Nevertheless, Harley’s study still excavates imaginatively productive relationships between evolutionary thought and autobiographical self-scrutiny. Like David Amigoni’s recent work on ideas of inheritance in evolutionists’ life-writing, Harley interrogates Darwin’s interest in his apparently shared personal characteristics with his grandfather Erasmus Darwin, whom he never met. The older Darwin’s tentative thoughts on the possibility of species transmutation seem to resemble a kind of intellectual prefiguration of his grandson’s theory, suggesting that ideas might be passed down as readily as the shape of a nose or the timbre of a voice. Yet Darwin was reluctant to cede much credit for his theory to this (or, indeed, any) ancestor, inclining instead towards a narrative of personal intellectual development that was in keeping with Victorian ideals of the self-made man. Yet Darwin also insisted on the fundamental innateness and immutability of his character through the course of his life, exhibiting an equally Victorian uncertainty over the boundaries between nature and nurture (a division coined, of course, by Galton). Harley further argues that an essentially autobiographic impulse and practice underlay Darwin’s long-term rethinking of humans’ relations to other species. Through close readings of Darwin’s diary during his Beagle voyage, and his later works on human evolution, Harley argues that Darwin used his own subjectivity as a resource for imagining a monistic evolution of mind.

Looking beyond Darwin, Harley’s later chapters offer instructive analyses of how other Victorians tried to adapt the autobiographical form to reflect evolutionary thinking. In his vast ‘natural history of myself’, Herbert Spencer claims to find the history of the race recapitulated in his childhood, and imagines his decidedly idiosyncratic character as the culmination of centuries of individuation (101). Harley contends that the imprisoned Oscar Wilde conceptualized his homosexuality as a form of degeneration, this evolutionary paradigm causing him to slip ‘between professions of his agency and his passivity’ (135). In different ways, Edmund Gosse and Alfred Tennyson are also found to appropriate versions of evolution to make sense of their experiences, both as individuals and artists. Although some of these author studies are more extensive than others, all together they illustrate the rich diversity of responses which evolutionism provoked in writing of and about the self.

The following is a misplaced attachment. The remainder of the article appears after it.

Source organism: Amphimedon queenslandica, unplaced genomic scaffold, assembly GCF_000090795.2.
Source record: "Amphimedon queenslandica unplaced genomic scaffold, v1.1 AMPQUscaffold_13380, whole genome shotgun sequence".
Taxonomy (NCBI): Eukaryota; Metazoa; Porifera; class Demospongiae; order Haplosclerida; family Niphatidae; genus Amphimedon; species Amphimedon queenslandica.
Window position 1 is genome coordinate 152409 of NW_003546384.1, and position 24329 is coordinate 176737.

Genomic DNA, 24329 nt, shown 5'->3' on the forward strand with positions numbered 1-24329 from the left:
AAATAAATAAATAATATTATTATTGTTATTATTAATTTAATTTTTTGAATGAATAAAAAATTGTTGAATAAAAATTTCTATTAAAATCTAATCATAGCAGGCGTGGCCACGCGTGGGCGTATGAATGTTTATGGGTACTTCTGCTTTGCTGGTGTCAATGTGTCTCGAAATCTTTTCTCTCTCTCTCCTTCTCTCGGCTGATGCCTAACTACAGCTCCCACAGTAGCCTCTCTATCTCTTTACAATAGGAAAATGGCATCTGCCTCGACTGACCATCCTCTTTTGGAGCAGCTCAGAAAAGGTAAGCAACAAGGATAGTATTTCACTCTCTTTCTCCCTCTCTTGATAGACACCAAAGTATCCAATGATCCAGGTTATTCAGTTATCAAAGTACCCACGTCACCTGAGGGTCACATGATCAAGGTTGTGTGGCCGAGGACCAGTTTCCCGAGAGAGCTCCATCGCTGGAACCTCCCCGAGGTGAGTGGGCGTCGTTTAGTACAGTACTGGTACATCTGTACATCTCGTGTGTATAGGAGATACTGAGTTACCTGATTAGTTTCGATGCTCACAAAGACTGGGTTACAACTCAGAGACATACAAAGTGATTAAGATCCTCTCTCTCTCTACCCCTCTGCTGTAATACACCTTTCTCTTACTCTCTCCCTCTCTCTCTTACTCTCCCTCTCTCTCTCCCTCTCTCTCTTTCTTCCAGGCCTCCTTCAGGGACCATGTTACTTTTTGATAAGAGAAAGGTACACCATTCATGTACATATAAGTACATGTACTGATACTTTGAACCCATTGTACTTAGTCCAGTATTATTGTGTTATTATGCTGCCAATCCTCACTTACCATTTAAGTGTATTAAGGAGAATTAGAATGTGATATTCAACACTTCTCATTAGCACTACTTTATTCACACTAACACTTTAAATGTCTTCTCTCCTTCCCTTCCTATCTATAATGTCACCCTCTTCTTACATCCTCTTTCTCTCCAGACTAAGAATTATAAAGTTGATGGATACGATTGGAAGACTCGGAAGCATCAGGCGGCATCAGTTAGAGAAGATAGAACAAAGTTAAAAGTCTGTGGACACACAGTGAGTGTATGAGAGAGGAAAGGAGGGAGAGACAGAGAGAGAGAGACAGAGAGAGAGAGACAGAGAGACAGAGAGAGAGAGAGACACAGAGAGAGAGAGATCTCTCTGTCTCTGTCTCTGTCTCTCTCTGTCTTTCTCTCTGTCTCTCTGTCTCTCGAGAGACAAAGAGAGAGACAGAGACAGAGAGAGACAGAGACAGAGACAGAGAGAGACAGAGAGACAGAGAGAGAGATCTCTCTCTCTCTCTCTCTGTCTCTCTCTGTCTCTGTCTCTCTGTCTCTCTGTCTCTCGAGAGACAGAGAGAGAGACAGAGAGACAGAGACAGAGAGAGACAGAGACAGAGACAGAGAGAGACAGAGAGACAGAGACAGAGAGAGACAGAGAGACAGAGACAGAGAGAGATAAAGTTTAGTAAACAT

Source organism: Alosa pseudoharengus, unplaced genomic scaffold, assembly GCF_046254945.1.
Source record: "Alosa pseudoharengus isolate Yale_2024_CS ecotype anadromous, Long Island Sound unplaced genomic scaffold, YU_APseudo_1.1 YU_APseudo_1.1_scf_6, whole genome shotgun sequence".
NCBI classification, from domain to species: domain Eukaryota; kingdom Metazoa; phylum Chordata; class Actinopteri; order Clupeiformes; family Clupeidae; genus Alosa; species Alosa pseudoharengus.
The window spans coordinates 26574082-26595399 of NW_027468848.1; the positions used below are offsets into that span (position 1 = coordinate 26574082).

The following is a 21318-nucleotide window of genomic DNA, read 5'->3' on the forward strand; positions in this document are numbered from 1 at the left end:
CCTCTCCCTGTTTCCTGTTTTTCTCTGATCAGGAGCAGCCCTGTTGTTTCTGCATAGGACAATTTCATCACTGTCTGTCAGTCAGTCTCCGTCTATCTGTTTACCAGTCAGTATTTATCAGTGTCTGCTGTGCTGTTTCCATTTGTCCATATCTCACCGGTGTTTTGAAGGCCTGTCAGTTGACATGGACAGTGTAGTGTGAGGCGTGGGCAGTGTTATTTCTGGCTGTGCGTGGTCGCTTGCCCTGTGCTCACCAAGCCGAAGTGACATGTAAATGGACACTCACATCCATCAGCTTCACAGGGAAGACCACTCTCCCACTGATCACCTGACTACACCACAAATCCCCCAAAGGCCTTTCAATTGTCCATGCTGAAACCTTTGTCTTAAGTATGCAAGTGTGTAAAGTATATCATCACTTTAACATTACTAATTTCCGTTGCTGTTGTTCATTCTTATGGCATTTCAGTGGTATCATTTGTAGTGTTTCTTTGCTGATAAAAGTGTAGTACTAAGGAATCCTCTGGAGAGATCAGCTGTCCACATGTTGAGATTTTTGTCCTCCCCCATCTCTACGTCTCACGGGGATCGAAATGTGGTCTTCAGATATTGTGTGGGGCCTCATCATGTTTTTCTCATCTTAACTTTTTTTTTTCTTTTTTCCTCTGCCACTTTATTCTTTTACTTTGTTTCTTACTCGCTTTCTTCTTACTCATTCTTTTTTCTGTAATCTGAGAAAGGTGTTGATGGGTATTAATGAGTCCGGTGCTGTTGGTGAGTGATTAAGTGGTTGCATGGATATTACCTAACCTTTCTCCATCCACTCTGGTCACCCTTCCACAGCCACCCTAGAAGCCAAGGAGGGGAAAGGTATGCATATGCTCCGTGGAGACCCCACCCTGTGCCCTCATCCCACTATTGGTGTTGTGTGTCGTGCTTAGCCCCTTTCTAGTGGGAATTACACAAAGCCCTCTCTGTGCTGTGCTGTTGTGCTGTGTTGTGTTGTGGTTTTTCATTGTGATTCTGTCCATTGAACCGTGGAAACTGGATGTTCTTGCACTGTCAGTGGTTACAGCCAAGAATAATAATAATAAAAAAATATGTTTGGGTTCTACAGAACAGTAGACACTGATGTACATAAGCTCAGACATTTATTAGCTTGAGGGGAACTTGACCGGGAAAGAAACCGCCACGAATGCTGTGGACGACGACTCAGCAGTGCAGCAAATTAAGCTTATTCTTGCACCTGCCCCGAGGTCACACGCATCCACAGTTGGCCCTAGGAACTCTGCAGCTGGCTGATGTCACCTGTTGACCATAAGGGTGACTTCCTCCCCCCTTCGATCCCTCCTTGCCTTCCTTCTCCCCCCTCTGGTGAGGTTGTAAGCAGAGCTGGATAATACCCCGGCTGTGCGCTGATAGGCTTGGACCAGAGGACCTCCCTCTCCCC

Harley’s book offers critics interested in the intersections between evolution and literature some promising potential new points of departure. The argument could be complicated further through discussion of Samuel Butler, not only as an evolutionary thinker, as Harley mentions him, but as an innovative life-writer as well. Butler’s posthumously published The Way of All Flesh (1904) adapted the actions and words (sometimes verbatim) of his parents to produce what is, in some ways, a family memoir disguised as a novel. His intergenerational view of identity worked to counter the individualistic tendencies of life-writing (and the Bildungsroman) noted by Harley, and thus, perhaps, represents a more radical ‘autobiology’ (despite its fictiveness) than Darwin could manage. It is also significant that Butler, of all people, should publically criticize Darwin for insufficiently acknowledging his intellectual precursors. Further, scholars might consider the impact of evolutionary selfhood upon notions of originality and influence in the context of turn-of-the-century authorship. Robert Macfarlane has drawn attention to the growing assumption in late-Victorian culture that literature was not so much a matter of original creation ex nihilo than judicious appropriation and recombination of pre-existing materials. Harley’s study refracts upon such scholarship, suggesting grounds for future research into the complex interweavings of evolutionary discourse and visions of the creative process.

 

Bibliography

Amigoni, D. (2010). ‘Narrating Darwinian Inheritances: Fields, Life Stories and the Literature-Science Relation’, 19: Interdisciplinary Studies in the Long Nineteenth Century, 11: n. p.

DeWitt, A. (2013). Moral Authority: Men of Science, and the Victorian Novel. Cambridge: Cambridge University Press.

Macfarlane, R. (2007). Original Copy: Plagiarism and Originality in Nineteenth-Century Literature. Oxford: Oxford University Press.



 

Facebook: Follow us on FacebookTwitter: @WritingBelow

This work is licensed under a Creative Commons Attribution-NonCommercial-NoDerivs 3.0 Australia License.

ISSN: 2202-2546

© Copyright 2015 La Trobe University. All rights reserved.

CRICOS Provider Code: VIC 00115M, NSW 02218K